Over the past several months, I have been involved in two projects leading to deeper experiences and observations about innovative problem solving methodologies for 21st century issues. One project allowed me to learn more about how the Federal government under the Obama administration has implemented various innovation-driven initiatives over the past eight years. In another, I have worked as an evaluator with the Hewlett Foundation, assessing the potential value of behavioral economics for tackling intractable family planning issues in developing settings. In both of these engagements, I observed common principles that scholars, practitioners, and students in social innovation should concentrate on acquiring and building into their problem solving toolkit. Some approaches are informed by an underpinning theory of how people, organizations, and systems function, such as behavioral economics. These approaches aim to delve deeper using problem definition frameworks (see here an example from behavioral economics) and applying conceptual models (and here for an example from implementation science), while others use models of continuous iteration and learning through feedback loops.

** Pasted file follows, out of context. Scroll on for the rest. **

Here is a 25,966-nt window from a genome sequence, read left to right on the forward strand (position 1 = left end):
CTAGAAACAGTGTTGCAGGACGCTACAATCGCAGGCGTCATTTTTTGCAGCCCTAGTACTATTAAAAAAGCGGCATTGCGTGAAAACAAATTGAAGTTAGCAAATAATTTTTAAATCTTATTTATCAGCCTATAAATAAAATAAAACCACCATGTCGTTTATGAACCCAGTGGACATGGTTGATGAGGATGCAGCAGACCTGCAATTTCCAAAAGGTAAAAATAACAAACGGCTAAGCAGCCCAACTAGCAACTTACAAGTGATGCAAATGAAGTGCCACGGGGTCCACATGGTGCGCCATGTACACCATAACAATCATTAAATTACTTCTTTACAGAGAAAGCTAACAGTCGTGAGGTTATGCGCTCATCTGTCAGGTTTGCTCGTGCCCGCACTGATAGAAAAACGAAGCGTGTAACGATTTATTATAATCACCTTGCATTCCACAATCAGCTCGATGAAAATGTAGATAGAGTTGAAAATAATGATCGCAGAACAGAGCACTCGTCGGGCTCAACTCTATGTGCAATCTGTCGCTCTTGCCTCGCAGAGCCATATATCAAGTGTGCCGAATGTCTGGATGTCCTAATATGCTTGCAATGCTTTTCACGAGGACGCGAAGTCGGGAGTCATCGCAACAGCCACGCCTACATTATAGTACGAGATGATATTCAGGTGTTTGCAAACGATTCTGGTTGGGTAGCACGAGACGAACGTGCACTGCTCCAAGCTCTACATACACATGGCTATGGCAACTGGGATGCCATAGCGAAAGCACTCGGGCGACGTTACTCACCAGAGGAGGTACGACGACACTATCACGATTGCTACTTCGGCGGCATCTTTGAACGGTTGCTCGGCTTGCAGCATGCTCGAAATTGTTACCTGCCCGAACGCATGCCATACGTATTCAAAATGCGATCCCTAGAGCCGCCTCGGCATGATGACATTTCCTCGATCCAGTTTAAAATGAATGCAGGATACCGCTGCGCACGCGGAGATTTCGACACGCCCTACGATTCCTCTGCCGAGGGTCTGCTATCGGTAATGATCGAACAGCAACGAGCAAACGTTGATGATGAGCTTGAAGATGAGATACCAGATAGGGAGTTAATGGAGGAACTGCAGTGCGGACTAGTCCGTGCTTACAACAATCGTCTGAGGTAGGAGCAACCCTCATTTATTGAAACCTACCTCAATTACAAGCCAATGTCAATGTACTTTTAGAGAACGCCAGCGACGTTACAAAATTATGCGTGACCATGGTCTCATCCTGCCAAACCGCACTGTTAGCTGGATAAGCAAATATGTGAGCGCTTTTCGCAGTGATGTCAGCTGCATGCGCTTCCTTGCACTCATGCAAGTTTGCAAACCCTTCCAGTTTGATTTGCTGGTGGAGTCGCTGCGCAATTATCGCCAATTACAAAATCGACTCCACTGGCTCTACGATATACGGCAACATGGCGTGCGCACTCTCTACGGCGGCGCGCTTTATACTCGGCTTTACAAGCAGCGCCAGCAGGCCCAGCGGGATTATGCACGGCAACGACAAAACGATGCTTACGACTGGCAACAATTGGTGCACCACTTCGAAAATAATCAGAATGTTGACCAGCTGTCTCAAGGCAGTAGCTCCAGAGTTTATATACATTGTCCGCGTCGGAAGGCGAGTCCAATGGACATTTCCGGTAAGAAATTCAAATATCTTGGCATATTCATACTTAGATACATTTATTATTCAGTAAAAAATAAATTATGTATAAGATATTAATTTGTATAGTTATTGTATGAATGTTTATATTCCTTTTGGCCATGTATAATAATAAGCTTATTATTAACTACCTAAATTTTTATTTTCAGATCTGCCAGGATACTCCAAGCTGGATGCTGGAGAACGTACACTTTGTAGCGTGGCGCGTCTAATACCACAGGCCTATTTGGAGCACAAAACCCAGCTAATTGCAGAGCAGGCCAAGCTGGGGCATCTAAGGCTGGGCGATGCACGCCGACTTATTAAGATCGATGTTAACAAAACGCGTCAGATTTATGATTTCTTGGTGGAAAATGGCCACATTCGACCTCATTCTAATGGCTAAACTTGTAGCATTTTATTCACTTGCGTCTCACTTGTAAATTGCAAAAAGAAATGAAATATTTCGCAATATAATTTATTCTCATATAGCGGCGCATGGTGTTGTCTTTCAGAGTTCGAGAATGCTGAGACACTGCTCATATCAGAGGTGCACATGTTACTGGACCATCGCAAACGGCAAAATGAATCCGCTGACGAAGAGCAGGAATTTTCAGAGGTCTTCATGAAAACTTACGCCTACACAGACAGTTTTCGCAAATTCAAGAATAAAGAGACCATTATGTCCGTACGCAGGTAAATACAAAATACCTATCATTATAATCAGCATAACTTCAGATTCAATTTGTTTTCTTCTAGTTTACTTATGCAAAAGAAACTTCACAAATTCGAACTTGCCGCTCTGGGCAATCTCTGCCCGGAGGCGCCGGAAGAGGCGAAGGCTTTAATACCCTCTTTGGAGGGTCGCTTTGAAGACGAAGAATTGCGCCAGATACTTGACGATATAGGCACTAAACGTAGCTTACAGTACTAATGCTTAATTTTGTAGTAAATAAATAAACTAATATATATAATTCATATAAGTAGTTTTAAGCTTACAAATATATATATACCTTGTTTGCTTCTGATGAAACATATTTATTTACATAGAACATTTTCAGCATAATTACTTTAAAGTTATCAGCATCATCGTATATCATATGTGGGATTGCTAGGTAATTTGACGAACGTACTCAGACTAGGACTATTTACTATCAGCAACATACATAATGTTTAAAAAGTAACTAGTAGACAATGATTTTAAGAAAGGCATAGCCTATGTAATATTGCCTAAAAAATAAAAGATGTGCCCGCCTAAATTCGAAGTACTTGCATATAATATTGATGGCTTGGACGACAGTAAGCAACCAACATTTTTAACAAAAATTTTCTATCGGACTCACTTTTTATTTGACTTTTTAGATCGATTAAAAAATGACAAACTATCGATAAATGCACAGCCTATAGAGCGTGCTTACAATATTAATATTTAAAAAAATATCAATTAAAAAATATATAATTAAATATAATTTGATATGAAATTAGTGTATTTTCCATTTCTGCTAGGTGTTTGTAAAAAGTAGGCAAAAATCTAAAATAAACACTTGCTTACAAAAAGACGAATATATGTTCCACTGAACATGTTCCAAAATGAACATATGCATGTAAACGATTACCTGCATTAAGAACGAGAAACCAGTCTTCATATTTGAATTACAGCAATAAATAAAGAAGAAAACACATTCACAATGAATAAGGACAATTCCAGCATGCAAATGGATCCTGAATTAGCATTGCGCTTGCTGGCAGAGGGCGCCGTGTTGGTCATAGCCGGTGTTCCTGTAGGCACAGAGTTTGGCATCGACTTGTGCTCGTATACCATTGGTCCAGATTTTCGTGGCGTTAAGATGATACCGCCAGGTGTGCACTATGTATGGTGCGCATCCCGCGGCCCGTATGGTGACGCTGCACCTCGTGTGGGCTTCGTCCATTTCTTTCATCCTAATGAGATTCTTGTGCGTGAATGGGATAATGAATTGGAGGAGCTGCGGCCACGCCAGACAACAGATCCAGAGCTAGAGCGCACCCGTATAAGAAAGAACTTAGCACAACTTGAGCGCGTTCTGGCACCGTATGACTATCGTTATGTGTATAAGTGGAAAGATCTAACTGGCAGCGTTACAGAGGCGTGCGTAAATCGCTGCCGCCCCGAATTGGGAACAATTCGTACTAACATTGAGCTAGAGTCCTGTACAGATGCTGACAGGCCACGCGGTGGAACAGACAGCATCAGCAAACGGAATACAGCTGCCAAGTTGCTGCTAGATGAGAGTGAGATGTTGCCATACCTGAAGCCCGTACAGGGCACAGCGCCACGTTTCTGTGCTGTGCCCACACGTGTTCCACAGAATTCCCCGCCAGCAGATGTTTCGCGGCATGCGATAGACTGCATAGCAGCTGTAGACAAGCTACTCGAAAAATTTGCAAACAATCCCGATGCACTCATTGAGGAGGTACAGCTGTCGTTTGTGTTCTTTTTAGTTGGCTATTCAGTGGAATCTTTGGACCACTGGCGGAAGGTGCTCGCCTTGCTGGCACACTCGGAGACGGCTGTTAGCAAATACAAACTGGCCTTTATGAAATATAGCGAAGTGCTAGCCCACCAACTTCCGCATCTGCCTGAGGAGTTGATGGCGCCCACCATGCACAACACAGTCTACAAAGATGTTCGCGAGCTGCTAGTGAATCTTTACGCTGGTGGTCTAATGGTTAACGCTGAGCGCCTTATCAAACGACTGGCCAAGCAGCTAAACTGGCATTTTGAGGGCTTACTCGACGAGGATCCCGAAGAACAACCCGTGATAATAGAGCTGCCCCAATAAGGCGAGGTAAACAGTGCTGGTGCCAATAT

“Fail, fast, forward”, “design-pilot-test”, “define-diagnose-design-test”: When it comes to 21st century problem solving methodologies across the scope of social innovation and entrepreneurship, the universal core concepts are what we should concentrate on mastering and communicating to future problem solvers. Underlying each methodology, there are five common key principles:
Principle 1: Empathize with the end user of the product or service:
Gather evidence by interacting directly with the person or group that is affected by the problem. This is often performed in multiple interactions. Some methods are more rigorous about acquiring information (e.g. behavioral economics).
Principle 2: Generate lots of ideas through creative approaches:
Approaches here follow an unimpeded process where previous knowledge or expertise about the problem is unnecessary (i.e. design thinking) or where an applied framework is followed with an underpinning theory (e.g. behavioral economics). In either case, the goal is to generate as many solutions as possible based on knowledge gained during the empathy stage. Various processes are infused to help generate, organize and clarify ideas.